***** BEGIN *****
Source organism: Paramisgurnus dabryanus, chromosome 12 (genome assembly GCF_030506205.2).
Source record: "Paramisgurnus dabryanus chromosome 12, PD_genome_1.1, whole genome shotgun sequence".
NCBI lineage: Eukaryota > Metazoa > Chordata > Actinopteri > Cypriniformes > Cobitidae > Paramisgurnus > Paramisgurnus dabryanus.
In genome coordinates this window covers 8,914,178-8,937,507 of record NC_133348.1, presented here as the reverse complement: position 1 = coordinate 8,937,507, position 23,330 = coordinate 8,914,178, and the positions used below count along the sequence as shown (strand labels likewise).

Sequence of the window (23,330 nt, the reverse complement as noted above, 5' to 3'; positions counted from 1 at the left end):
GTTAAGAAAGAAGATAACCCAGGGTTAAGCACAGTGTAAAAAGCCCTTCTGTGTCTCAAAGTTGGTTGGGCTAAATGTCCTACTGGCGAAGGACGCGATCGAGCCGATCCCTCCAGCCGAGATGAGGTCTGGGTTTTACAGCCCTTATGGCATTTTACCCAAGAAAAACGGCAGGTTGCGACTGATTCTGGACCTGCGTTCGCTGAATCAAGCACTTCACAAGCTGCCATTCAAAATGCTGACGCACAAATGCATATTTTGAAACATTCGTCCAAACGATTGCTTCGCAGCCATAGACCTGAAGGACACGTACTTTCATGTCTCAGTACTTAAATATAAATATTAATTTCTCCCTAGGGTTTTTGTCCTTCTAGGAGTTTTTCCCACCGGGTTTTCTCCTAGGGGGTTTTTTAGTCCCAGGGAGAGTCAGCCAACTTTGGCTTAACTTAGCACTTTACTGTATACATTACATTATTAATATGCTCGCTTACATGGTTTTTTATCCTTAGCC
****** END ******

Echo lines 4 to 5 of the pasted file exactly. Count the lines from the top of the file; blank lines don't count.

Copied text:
In genome coordinates this window covers 8,914,178-8,937,507 of record NC_133348.1, presented here as the reverse complement: position 1 = coordinate 8,937,507, position 23,330 = coordinate 8,914,178, and the positions used below count along the sequence as shown (strand labels likewise).

Sequence of the window (23,330 nt, the reverse complement as noted above, 5' to 3'; positions counted from 1 at the left end):